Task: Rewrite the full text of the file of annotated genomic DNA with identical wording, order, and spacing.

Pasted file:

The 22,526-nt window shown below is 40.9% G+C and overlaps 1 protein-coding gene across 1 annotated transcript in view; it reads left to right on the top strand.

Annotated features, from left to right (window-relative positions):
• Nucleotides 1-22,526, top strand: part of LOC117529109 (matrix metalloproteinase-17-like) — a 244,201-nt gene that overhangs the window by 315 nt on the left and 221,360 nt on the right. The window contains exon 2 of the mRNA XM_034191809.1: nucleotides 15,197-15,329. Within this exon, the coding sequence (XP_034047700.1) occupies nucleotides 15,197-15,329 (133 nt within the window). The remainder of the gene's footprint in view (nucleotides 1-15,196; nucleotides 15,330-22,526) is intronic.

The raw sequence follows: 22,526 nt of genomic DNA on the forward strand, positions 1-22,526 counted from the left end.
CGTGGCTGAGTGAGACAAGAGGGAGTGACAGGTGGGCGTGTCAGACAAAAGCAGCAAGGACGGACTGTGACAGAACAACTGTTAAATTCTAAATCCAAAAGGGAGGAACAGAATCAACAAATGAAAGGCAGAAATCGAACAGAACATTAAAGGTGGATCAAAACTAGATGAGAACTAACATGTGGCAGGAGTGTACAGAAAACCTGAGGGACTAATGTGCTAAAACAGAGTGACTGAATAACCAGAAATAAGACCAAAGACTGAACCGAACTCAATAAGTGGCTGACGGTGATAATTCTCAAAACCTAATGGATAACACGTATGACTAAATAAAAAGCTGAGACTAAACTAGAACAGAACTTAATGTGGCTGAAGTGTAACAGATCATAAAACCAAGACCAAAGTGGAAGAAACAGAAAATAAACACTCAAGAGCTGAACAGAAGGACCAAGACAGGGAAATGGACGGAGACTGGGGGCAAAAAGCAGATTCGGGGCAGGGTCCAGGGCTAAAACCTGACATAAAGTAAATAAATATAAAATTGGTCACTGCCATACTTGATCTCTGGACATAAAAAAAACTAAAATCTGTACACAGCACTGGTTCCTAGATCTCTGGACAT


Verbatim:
The 22,526-nt window shown below is 40.9% G+C and overlaps 1 protein-coding gene across 1 annotated transcript in view; it reads left to right on the top strand.

Annotated features, from left to right (window-relative positions):
• Nucleotides 1-22,526, top strand: part of LOC117529109 (matrix metalloproteinase-17-like) — a 244,201-nt gene that overhangs the window by 315 nt on the left and 221,360 nt on the right. The window contains exon 2 of the mRNA XM_034191809.1: nucleotides 15,197-15,329. Within this exon, the coding sequence (XP_034047700.1) occupies nucleotides 15,197-15,329 (133 nt within the window). The remainder of the gene's footprint in view (nucleotides 1-15,196; nucleotides 15,330-22,526) is intronic.

The raw sequence follows: 22,526 nt of genomic DNA on the forward strand, positions 1-22,526 counted from the left end.
CGTGGCTGAGTGAGACAAGAGGGAGTGACAGGTGGGCGTGTCAGACAAAAGCAGCAAGGACGGACTGTGACAGAACAACTGTTAAATTCTAAATCCAAAAGGGAGGAACAGAATCAACAAATGAAAGGCAGAAATCGAACAGAACATTAAAGGTGGATCAAAACTAGATGAGAACTAACATGTGGCAGGAGTGTACAGAAAACCTGAGGGACTAATGTGCTAAAACAGAGTGACTGAATAACCAGAAATAAGACCAAAGACTGAACCGAACTCAATAAGTGGCTGACGGTGATAATTCTCAAAACCTAATGGATAACACGTATGACTAAATAAAAAGCTGAGACTAAACTAGAACAGAACTTAATGTGGCTGAAGTGTAACAGATCATAAAACCAAGACCAAAGTGGAAGAAACAGAAAATAAACACTCAAGAGCTGAACAGAAGGACCAAGACAGGGAAATGGACGGAGACTGGGGGCAAAAAGCAGATTCGGGGCAGGGTCCAGGGCTAAAACCTGACATAAAGTAAATAAATATAAAATTGGTCACTGCCATACTTGATCTCTGGACATAAAAAAAACTAAAATCTGTACACAGCACTGGTTCCTAGATCTCTGGACAT